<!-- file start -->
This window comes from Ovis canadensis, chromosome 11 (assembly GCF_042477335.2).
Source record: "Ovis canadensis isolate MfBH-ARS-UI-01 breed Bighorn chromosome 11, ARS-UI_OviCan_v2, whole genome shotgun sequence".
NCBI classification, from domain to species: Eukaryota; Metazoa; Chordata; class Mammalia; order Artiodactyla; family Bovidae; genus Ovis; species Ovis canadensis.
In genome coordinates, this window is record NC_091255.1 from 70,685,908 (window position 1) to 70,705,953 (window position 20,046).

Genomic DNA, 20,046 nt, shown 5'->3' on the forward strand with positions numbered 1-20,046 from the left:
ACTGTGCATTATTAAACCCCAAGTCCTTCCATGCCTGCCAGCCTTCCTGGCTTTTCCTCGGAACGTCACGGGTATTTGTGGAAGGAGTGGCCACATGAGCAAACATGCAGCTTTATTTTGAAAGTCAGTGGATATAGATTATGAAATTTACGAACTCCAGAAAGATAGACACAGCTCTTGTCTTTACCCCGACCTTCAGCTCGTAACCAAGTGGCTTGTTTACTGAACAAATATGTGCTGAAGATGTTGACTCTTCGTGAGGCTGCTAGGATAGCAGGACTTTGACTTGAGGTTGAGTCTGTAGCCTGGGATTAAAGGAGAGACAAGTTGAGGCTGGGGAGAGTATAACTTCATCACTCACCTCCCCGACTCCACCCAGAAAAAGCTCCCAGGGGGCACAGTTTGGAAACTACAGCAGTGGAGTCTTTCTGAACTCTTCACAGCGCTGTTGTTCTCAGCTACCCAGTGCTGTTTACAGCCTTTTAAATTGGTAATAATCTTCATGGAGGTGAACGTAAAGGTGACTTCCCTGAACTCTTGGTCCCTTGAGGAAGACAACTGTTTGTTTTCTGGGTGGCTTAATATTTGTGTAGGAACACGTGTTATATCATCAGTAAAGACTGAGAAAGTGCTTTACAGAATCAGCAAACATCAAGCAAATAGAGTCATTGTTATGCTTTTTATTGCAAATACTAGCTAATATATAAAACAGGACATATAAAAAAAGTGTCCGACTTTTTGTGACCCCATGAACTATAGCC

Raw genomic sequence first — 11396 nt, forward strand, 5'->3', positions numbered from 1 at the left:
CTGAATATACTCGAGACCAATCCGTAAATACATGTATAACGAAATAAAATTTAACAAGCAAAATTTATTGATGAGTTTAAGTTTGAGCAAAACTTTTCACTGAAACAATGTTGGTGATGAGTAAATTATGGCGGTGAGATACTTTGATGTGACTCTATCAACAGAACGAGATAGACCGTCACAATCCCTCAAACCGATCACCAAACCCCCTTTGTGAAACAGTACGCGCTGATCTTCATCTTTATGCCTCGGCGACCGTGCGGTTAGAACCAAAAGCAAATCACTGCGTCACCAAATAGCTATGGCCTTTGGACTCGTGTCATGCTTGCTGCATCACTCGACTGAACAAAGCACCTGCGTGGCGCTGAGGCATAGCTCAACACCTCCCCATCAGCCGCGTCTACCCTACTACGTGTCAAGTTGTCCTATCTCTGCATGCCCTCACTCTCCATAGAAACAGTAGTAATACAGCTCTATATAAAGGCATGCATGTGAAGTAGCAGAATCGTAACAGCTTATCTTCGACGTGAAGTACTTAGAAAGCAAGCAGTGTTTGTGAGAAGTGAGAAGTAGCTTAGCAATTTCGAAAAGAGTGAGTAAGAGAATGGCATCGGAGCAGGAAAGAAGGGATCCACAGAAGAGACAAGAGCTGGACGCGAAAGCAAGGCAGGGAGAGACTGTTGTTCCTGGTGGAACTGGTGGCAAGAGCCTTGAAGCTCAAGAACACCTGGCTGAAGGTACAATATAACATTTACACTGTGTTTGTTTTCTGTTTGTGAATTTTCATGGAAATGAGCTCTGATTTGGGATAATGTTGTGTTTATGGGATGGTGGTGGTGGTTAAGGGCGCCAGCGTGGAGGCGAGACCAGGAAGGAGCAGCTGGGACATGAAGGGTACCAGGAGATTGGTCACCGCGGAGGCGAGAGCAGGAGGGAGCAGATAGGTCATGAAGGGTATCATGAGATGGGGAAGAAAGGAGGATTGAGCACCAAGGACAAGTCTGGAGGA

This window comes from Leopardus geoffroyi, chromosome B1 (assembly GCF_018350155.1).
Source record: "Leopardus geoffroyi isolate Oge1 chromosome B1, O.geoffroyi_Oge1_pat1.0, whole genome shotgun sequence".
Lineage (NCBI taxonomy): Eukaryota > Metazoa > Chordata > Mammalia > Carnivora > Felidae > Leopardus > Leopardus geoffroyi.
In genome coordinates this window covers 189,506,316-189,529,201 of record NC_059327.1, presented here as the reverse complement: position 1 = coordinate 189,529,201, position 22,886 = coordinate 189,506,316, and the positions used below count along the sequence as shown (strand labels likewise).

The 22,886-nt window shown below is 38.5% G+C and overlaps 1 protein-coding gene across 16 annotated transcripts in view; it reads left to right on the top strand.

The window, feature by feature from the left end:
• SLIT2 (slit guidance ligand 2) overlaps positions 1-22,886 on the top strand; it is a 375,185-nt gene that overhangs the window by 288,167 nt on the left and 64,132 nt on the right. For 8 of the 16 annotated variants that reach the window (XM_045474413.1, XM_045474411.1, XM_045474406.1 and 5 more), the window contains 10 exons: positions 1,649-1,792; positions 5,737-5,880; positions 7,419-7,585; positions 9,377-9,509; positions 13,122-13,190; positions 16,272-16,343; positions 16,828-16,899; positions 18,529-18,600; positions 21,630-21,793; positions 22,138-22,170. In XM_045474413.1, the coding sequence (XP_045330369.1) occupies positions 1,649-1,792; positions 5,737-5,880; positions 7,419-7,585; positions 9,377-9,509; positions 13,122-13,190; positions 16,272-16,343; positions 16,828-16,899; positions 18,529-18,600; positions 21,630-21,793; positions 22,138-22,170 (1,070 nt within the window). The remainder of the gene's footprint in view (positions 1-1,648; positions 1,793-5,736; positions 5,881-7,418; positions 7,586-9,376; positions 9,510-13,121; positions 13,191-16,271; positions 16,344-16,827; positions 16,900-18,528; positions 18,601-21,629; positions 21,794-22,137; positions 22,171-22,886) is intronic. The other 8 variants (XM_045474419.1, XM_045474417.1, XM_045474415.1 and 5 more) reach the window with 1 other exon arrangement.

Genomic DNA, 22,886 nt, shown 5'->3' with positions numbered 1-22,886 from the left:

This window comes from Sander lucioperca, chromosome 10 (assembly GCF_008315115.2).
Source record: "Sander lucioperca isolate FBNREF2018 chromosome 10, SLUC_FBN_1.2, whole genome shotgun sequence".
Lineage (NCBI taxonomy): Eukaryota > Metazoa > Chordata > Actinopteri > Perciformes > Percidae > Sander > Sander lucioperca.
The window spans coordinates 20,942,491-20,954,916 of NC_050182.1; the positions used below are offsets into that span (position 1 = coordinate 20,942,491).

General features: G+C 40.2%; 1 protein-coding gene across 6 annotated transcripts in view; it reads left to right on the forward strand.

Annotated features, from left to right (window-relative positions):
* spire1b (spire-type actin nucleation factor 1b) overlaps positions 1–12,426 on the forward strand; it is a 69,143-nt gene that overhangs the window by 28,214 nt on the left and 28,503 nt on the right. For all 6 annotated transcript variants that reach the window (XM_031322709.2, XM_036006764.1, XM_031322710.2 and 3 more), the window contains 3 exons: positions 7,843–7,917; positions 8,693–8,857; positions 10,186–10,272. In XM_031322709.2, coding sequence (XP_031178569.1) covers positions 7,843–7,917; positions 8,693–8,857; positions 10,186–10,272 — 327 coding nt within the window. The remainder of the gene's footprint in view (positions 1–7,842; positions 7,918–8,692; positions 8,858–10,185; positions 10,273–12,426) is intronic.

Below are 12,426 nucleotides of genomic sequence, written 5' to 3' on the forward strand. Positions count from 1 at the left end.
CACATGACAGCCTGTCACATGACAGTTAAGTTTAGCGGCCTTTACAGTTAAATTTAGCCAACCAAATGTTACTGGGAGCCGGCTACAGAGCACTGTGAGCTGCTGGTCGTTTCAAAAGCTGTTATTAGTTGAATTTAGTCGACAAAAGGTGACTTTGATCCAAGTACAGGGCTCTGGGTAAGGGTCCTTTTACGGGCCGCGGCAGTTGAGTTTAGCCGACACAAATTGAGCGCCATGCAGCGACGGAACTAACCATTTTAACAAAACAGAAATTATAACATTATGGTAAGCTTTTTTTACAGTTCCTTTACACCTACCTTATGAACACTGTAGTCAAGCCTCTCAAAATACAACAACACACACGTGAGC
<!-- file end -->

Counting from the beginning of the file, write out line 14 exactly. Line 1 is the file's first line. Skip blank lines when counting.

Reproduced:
The window, feature by feature from the left end: